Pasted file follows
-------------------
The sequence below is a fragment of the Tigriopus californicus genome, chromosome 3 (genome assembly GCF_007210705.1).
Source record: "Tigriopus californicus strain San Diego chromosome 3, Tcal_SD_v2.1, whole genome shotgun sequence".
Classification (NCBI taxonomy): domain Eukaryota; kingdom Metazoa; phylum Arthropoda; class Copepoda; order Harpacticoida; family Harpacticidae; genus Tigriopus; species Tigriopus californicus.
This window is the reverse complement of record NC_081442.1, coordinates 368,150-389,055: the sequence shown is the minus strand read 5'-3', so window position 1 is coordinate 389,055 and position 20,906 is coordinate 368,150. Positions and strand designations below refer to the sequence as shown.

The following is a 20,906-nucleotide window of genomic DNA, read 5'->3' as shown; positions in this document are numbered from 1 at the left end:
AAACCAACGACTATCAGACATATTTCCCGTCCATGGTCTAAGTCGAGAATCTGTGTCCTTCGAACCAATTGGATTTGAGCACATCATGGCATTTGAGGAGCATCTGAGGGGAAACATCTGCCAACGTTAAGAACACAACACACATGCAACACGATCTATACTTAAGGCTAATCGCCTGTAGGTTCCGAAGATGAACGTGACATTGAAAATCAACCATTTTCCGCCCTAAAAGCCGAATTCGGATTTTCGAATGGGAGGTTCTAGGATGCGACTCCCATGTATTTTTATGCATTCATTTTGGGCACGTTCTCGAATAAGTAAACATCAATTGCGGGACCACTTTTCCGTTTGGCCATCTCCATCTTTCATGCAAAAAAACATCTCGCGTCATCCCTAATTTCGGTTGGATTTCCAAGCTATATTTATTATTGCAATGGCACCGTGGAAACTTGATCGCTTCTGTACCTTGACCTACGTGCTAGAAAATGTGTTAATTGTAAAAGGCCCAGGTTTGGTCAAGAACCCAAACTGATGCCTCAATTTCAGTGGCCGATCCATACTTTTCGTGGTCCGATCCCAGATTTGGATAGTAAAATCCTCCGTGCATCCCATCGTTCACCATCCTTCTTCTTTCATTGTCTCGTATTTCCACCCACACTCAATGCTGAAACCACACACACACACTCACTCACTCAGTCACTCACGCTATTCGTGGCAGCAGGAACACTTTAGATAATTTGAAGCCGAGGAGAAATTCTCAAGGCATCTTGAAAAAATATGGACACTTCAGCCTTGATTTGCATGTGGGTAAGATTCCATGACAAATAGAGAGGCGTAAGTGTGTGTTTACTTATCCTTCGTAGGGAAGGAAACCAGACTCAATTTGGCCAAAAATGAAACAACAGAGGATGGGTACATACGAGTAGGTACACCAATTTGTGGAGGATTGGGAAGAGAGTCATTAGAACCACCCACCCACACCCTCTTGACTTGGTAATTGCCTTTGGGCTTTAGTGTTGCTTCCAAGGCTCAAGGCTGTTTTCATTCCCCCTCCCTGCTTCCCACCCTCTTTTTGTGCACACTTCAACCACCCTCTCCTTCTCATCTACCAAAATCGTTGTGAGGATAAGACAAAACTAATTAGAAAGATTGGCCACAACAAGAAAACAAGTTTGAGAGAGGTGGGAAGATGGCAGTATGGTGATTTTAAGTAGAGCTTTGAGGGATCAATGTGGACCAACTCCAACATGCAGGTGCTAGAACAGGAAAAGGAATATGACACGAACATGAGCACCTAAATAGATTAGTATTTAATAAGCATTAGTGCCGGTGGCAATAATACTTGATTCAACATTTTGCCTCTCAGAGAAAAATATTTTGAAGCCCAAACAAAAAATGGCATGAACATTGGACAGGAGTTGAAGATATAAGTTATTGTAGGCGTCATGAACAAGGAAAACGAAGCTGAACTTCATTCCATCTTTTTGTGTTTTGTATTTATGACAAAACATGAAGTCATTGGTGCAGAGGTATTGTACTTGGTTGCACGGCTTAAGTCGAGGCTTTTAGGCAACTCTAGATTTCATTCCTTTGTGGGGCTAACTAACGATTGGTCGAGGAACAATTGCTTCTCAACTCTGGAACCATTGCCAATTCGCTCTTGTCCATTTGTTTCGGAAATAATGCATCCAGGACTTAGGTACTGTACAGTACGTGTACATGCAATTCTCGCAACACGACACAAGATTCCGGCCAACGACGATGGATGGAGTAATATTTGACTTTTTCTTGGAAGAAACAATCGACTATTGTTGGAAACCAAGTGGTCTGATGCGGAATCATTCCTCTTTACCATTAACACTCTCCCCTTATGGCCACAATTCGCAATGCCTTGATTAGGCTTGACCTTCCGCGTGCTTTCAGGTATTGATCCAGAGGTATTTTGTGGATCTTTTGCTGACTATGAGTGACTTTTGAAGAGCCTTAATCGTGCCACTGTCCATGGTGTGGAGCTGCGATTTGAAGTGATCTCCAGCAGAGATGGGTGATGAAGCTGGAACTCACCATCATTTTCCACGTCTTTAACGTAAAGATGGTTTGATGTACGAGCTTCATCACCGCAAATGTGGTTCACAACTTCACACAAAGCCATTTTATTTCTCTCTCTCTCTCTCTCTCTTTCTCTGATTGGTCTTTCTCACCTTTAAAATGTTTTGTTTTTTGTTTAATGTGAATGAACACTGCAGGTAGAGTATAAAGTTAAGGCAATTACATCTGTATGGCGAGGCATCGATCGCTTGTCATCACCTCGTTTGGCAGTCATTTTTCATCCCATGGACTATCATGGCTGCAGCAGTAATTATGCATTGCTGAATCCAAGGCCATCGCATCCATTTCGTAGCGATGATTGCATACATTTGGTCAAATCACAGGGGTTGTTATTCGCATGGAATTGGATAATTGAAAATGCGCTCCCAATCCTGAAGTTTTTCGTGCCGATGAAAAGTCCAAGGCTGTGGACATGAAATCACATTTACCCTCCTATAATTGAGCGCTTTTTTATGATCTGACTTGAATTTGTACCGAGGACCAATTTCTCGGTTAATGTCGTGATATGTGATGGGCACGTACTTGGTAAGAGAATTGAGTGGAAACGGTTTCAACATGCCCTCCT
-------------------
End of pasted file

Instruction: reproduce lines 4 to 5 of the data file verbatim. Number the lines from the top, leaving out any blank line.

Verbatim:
This window is the reverse complement of record NC_081442.1, coordinates 368,150-389,055: the sequence shown is the minus strand read 5'-3', so window position 1 is coordinate 389,055 and position 20,906 is coordinate 368,150. Positions and strand designations below refer to the sequence as shown.

The following is a 20,906-nucleotide window of genomic DNA, read 5'->3' as shown; positions in this document are numbered from 1 at the left end: